The Food and Drug Administration has postponed routine domestic food safety inspections of many high-risk foods this week due to the ongoing partial government shutdown, the agency’s commissioner said Wednesday.
Scott Gottlieb, the head of the agency, said in a series of tweets that the FDA would normally inspect about 160 domestic manufacturing and food processing plants each week, about a third of which are associated with high-risk foods (like seafood, soft cheeses, and fresh fruits and vegetables). But such inspections have not been scheduled as usual due to the shutdown.
“FDA’s professional staff remain fully dedicated to our mission,” Gottlieb said in a tweet Wednesday. “We’re taking whatever steps we can to support our colleagues as they fulfill our commitments to the American people under challenging circumstances.”
The commissioner said he was working to bring back 150 inspectors as early as next week who have been furloughed during the shutdown, according to both The New York Times and The Washington Post. Foreign food inspections have proceeded as normal, and the Department of Agriculture has continued to inspect domestic meat and poultry, the Times reported.
The FDA oversees about 80 percent of America’s food supply and many overseas imports, and helps counter food-borne diseases that send about 128,000 people to the hospital each year, according to figures from the Centers for Disease Control and Prevention.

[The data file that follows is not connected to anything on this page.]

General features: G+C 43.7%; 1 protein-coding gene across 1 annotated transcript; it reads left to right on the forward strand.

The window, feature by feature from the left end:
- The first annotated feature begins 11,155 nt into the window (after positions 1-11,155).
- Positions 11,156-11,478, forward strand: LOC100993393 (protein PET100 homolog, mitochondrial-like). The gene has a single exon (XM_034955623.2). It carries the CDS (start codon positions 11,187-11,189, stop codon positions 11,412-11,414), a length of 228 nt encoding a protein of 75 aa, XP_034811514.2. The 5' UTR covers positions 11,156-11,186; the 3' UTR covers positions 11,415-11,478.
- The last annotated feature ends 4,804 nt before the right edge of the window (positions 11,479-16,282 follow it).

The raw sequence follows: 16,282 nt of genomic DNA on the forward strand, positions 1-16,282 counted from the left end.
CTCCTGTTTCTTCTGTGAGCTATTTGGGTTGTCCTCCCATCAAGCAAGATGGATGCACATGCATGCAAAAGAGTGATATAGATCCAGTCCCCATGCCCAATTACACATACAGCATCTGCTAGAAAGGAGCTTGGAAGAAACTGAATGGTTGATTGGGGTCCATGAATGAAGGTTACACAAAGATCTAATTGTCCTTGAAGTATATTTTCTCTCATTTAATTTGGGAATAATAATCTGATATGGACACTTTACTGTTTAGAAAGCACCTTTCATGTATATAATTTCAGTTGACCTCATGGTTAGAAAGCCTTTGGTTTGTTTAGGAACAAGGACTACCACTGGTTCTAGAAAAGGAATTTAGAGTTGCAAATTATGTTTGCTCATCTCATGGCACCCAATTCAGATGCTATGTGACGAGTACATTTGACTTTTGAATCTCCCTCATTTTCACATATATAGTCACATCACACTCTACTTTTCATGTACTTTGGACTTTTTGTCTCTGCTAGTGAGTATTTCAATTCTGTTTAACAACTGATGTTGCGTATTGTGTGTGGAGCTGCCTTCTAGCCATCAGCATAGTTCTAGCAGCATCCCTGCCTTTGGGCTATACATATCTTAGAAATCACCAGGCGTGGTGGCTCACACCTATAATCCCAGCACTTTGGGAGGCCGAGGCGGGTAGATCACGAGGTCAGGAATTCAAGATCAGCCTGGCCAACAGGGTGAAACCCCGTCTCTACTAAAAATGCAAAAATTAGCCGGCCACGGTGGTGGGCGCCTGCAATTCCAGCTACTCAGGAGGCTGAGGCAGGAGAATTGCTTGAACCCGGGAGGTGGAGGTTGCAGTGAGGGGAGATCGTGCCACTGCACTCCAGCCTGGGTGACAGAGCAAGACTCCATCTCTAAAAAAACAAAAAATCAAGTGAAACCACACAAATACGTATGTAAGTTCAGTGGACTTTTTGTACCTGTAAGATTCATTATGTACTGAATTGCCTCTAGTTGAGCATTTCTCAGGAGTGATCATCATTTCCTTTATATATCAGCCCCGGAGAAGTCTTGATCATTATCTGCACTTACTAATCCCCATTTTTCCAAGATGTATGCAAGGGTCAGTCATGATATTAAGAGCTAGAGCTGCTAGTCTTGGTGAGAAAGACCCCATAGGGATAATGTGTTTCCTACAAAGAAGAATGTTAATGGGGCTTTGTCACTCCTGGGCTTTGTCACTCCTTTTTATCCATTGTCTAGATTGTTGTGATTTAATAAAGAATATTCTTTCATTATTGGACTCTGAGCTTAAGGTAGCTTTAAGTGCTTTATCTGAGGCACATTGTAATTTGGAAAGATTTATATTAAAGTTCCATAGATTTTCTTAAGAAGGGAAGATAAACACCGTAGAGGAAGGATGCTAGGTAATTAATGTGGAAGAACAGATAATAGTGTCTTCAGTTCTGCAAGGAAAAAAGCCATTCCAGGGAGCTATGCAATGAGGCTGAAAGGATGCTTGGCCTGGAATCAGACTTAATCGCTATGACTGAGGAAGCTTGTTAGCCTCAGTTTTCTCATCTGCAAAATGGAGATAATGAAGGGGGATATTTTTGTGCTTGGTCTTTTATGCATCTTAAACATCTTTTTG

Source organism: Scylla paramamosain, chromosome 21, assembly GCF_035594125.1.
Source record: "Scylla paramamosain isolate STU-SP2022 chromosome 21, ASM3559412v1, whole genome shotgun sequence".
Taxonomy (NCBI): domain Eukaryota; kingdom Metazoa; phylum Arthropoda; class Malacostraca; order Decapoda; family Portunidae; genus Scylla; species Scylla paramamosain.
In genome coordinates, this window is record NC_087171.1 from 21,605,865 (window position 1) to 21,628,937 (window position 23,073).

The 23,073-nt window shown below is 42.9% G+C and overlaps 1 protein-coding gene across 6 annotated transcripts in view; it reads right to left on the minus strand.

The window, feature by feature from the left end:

The shutdown has stretched deep into its third week and is on track to become the longest since the 1970s if the government doesn’t reopen by Saturday. President Donald Trump has remained steadfast in his demands for $5.7 billion from Congress to construct a border wall and resisted Democrats’ efforts to forge a deal to reopen the government without it.
On Wednesday, Senate Minority Leader Chuck Schumer (N.Y.) said the president abruptly walked out of a White House meeting to discuss ending the shutdown, saying Trump threw a “temper tantrum because he couldn’t get his way.”
“A total waste of time,” the president declared of the meeting afterward. “I said bye-bye, nothing else works!”
While the FDA’s inspections are an important part of American food safety standards, there are tens of thousands of food facilities in the country, and it would be impossible for the agency to inspect all of them every year.
“I think most people agree these inspections are important. But there are 80k food facilities in the U.S.,” Helena Bottemiller Evich, an agriculture reporter for Politico, noted. “The idea that a couple weeks of no routine food inspections puts us all in danger is probably a bit of a stretch.”
Other consumer advocacy groups have argued that postponing the FDA inspections will put the American food supply at risk.